A recent report released by the Virginia Department of Education captured the results of their Beyond Textbooks initiative which was aimed at replacing traditional textbooks in schools. The pilot took place in Virginia schools and the Apple iPad was selected as the device to use in place of textbooks. Most of the results of the study would align with the beliefs that many technology savvy educators hold.
- Supported individualized learning
- Increased student engagement
- Increased student independence and student collaboration (You may want to view the report if these claims seem contradictory to you.)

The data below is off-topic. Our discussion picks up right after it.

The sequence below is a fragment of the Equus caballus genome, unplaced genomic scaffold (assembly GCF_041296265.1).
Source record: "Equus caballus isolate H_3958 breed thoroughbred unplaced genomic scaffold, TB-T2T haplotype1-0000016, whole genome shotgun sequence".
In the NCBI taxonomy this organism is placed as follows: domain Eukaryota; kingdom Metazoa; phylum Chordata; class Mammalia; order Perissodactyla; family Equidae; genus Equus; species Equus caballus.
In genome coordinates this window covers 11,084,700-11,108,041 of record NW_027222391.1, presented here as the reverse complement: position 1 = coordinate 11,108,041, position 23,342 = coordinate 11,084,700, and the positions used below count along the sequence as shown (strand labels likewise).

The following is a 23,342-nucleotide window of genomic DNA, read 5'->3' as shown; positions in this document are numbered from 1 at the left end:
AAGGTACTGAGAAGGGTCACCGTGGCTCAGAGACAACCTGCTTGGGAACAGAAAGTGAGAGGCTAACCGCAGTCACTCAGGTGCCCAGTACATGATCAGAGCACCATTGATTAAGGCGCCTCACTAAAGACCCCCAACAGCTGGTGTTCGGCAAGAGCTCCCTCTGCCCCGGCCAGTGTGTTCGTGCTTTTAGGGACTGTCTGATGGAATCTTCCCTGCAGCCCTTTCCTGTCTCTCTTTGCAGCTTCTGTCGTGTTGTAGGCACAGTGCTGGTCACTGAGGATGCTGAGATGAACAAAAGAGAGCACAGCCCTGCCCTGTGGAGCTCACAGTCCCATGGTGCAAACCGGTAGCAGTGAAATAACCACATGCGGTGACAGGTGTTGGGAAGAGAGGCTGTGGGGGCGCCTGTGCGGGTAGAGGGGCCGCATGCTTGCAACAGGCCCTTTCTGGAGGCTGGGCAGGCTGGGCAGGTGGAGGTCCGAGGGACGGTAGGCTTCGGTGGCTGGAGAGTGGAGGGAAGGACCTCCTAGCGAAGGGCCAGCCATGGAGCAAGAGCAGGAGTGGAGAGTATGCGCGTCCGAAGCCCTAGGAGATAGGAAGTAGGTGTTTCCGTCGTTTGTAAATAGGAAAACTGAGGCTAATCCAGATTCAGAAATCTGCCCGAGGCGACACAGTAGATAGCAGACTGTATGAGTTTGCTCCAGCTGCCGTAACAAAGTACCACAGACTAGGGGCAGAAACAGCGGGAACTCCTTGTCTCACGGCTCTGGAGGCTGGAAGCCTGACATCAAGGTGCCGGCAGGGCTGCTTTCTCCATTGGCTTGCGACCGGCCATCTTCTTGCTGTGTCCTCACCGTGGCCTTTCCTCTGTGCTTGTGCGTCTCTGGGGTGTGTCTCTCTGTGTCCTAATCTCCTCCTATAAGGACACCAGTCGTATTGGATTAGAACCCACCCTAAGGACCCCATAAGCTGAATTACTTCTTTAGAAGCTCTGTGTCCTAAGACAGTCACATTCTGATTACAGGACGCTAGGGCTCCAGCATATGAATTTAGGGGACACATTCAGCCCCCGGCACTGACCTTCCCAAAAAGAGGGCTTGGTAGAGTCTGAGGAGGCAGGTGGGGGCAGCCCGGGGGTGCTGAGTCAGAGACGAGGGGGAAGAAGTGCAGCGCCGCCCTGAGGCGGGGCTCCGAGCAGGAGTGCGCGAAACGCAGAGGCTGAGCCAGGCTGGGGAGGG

- Allowed teachers to become facilitators of learning
The same type of outcomes have been reported by many one-to-one educators. This project was a bit unique because various educational vendors contributed to the effort with their resources and skills. They produced products that they believed would be useful for the schools.
I routinely have conversations with one-to-one educators about moving away from the textbook to online resources. My argument is simply that they can find more relevant, current, and individualized resources online than any textbook currently provides. That would also mean they would have to help students become digitally literate. If schools truly stop purchasing textbooks, it would be interesting to see what the actual cost of going one-to-one would be.